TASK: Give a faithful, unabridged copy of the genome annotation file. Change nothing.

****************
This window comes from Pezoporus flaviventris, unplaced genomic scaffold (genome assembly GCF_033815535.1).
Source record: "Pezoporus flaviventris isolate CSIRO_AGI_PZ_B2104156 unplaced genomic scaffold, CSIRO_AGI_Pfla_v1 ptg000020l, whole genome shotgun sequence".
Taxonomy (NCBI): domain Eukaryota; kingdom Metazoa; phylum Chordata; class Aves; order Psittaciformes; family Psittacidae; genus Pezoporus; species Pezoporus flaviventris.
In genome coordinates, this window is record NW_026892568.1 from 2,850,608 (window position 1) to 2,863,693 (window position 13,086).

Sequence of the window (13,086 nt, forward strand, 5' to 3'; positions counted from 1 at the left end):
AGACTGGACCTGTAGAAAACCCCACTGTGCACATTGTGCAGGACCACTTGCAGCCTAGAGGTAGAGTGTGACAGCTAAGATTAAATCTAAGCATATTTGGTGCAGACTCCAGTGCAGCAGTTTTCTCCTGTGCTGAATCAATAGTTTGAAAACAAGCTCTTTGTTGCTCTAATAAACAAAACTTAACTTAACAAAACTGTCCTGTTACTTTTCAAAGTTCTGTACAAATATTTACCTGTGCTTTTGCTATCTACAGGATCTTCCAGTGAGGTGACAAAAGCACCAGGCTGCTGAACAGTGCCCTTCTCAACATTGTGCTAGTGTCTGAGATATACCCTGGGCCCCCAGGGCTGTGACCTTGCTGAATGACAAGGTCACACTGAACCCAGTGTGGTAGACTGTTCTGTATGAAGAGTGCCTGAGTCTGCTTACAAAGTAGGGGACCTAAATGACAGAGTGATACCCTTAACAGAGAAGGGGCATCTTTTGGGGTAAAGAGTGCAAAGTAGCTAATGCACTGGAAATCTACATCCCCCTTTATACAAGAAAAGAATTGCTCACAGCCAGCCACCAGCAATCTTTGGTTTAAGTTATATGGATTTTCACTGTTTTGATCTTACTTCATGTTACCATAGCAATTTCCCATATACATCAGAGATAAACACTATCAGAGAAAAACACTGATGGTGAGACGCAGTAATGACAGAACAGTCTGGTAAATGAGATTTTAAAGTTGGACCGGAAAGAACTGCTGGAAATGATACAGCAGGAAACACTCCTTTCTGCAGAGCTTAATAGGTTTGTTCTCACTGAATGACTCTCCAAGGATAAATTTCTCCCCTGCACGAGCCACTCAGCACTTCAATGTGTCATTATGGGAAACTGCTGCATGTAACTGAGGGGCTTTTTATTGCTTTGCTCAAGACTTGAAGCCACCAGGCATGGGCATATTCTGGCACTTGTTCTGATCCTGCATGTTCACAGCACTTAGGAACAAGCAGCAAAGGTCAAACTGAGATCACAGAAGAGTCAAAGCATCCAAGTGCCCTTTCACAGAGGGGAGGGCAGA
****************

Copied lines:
This window comes from Pezoporus flaviventris, unplaced genomic scaffold (genome assembly GCF_033815535.1).
Source record: "Pezoporus flaviventris isolate CSIRO_AGI_PZ_B2104156 unplaced genomic scaffold, CSIRO_AGI_Pfla_v1 ptg000020l, whole genome shotgun sequence".
Taxonomy (NCBI): domain Eukaryota; kingdom Metazoa; phylum Chordata; class Aves; order Psittaciformes; family Psittacidae; genus Pezoporus; species Pezoporus flaviventris.
In genome coordinates, this window is record NW_026892568.1 from 2,850,608 (window position 1) to 2,863,693 (window position 13,086).

Sequence of the window (13,086 nt, forward strand, 5' to 3'; positions counted from 1 at the left end):
AGACTGGACCTGTAGAAAACCCCACTGTGCACATTGTGCAGGACCACTTGCAGCCTAGAGGTAGAGTGTGACAGCTAAGATTAAATCTAAGCATATTTGGTGCAGACTCCAGTGCAGCAGTTTTCTCCTGTGCTGAATCAATAGTTTGAAAACAAGCTCTTTGTTGCTCTAATAAACAAAACTTAACTTAACAAAACTGTCCTGTTACTTTTCAAAGTTCTGTACAAATATTTACCTGTGCTTTTGCTATCTACAGGATCTTCCAGTGAGGTGACAAAAGCACCAGGCTGCTGAACAGTGCCCTTCTCAACATTGTGCTAGTGTCTGAGATATACCCTGGGCCCCCAGGGCTGTGACCTTGCTGAATGACAAGGTCACACTGAACCCAGTGTGGTAGACTGTTCTGTATGAAGAGTGCCTGAGTCTGCTTACAAAGTAGGGGACCTAAATGACAGAGTGATACCCTTAACAGAGAAGGGGCATCTTTTGGGGTAAAGAGTGCAAAGTAGCTAATGCACTGGAAATCTACATCCCCCTTTATACAAGAAAAGAATTGCTCACAGCCAGCCACCAGCAATCTTTGGTTTAAGTTATATGGATTTTCACTGTTTTGATCTTACTTCATGTTACCATAGCAATTTCCCATATACATCAGAGATAAACACTATCAGAGAAAAACACTGATGGTGAGACGCAGTAATGACAGAACAGTCTGGTAAATGAGATTTTAAAGTTGGACCGGAAAGAACTGCTGGAAATGATACAGCAGGAAACACTCCTTTCTGCAGAGCTTAATAGGTTTGTTCTCACTGAATGACTCTCCAAGGATAAATTTCTCCCCTGCACGAGCCACTCAGCACTTCAATGTGTCATTATGGGAAACTGCTGCATGTAACTGAGGGGCTTTTTATTGCTTTGCTCAAGACTTGAAGCCACCAGGCATGGGCATATTCTGGCACTTGTTCTGATCCTGCATGTTCACAGCACTTAGGAACAAGCAGCAAAGGTCAAACTGAGATCACAGAAGAGTCAAAGCATCCAAGTGCCCTTTCACAGAGGGGAGGGCAGA